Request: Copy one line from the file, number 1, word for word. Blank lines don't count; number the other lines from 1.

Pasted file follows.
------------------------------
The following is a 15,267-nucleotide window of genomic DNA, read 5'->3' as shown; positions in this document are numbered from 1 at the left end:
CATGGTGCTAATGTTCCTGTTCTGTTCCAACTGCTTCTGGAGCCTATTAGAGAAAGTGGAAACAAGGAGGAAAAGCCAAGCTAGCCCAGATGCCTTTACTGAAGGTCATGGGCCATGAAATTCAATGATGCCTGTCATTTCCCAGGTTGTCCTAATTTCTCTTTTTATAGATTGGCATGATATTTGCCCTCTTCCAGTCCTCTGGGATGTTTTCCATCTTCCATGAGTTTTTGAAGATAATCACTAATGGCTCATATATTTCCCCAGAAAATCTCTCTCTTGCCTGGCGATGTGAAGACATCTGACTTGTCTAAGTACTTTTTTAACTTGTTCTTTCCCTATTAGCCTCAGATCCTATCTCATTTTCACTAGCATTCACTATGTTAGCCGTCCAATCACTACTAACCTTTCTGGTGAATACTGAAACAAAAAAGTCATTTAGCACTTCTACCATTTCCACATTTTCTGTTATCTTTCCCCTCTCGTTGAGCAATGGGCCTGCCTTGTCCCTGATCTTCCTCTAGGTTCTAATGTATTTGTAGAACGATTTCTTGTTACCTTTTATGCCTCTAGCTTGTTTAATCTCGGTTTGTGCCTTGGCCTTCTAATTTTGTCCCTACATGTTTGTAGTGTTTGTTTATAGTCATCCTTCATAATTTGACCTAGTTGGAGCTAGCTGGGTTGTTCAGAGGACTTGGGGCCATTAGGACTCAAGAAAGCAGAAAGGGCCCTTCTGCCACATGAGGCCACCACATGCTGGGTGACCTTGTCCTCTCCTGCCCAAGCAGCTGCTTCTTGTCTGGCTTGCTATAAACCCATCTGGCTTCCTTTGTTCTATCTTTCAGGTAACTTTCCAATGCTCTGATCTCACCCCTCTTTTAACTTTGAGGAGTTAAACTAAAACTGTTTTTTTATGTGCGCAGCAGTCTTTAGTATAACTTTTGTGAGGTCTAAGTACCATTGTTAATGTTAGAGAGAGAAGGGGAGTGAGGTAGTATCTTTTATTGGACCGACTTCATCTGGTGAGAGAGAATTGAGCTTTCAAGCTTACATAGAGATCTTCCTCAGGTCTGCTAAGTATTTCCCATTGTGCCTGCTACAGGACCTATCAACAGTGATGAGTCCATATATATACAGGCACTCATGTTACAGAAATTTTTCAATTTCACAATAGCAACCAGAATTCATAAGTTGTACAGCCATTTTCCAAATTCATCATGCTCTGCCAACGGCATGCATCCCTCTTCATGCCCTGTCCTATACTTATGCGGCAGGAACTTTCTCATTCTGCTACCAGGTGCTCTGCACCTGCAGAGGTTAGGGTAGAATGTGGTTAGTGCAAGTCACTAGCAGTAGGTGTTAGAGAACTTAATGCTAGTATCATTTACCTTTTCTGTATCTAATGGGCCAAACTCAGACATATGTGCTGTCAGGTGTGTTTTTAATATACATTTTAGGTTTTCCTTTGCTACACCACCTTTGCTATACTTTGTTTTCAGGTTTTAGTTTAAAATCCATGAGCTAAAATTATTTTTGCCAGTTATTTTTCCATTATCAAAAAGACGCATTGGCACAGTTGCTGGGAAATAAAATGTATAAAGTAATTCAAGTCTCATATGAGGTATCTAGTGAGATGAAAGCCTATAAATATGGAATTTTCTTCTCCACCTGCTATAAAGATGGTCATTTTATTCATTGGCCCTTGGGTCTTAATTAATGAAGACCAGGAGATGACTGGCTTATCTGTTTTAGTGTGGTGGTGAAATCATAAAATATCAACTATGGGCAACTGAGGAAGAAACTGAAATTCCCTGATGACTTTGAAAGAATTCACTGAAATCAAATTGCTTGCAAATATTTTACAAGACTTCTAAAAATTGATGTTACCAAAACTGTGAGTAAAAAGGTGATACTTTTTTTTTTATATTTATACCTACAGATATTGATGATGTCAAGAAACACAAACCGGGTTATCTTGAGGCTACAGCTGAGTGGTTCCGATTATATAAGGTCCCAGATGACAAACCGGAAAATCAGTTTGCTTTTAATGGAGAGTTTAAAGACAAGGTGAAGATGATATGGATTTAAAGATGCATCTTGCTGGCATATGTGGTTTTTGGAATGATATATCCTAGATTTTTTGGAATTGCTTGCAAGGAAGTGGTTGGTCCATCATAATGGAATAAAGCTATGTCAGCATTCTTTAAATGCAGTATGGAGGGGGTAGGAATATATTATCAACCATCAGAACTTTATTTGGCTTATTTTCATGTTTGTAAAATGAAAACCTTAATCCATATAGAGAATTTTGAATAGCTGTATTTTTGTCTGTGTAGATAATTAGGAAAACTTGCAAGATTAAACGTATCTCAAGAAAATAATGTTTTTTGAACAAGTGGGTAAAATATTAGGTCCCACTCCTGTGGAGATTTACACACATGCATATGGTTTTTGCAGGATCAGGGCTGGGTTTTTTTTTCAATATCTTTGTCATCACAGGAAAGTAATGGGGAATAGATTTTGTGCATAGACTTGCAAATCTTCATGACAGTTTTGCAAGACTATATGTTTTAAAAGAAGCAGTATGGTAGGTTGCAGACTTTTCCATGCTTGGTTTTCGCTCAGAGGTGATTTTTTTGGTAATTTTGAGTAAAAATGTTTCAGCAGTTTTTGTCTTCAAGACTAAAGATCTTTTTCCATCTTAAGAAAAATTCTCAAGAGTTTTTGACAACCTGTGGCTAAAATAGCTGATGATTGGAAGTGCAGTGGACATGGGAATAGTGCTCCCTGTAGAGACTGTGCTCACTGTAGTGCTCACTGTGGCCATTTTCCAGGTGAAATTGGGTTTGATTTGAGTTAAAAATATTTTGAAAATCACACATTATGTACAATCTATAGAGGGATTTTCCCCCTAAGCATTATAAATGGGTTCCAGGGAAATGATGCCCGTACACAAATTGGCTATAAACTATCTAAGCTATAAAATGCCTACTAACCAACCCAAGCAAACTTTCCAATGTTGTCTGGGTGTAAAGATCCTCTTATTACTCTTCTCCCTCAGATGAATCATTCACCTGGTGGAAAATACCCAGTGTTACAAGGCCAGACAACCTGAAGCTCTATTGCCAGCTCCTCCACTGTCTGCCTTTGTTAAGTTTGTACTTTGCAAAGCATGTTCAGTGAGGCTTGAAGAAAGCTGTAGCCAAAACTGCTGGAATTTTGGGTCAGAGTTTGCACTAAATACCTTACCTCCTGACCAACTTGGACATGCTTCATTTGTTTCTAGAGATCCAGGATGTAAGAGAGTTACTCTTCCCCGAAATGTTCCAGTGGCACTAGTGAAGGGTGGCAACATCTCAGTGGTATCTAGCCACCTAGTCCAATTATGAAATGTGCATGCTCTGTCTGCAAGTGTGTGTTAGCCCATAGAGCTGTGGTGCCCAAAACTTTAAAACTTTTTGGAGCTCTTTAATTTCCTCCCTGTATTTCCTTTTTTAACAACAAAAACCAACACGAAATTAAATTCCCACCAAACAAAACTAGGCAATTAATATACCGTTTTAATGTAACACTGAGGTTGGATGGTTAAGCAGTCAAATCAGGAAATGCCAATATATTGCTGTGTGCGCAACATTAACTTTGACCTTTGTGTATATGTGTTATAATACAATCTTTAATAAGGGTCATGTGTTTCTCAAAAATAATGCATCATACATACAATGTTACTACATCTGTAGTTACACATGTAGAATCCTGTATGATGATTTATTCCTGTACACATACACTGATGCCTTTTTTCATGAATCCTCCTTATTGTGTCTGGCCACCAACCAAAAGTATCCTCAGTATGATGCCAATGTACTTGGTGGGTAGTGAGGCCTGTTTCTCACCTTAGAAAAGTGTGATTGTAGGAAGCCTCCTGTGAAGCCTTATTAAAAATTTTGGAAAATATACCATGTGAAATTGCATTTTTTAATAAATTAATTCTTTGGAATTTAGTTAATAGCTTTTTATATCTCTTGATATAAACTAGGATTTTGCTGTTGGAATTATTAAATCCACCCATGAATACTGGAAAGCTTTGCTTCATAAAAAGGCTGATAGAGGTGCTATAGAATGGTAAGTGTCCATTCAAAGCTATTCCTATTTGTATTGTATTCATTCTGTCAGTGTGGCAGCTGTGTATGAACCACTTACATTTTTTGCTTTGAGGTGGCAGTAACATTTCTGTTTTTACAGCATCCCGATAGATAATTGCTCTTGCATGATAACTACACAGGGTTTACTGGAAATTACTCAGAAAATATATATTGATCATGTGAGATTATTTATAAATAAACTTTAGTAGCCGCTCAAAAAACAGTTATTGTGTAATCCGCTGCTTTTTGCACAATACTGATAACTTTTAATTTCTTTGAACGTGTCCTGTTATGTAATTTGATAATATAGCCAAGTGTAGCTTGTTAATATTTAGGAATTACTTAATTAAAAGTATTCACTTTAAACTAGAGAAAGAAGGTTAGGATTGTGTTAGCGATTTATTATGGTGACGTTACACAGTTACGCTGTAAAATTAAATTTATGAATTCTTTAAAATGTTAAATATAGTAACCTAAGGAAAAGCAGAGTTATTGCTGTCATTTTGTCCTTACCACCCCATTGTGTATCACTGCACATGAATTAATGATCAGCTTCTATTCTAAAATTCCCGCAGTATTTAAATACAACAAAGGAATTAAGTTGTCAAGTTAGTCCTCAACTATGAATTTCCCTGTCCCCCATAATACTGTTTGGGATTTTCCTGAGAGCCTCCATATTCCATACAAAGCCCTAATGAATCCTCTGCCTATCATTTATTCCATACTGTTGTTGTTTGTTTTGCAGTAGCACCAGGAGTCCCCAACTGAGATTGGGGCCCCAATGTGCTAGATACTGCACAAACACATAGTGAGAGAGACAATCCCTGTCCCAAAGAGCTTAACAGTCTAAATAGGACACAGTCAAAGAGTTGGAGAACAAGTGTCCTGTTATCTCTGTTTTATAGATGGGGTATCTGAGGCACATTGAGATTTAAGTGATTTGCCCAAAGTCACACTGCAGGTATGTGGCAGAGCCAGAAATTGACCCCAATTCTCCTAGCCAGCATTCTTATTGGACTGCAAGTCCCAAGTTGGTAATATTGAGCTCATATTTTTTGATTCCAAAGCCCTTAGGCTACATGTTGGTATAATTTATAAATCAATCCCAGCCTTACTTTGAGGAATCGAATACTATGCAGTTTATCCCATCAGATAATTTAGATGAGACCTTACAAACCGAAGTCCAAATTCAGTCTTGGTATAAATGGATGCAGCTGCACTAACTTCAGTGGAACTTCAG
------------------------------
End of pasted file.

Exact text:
The following is a 15,267-nucleotide window of genomic DNA, read 5'->3' as shown; positions in this document are numbered from 1 at the left end: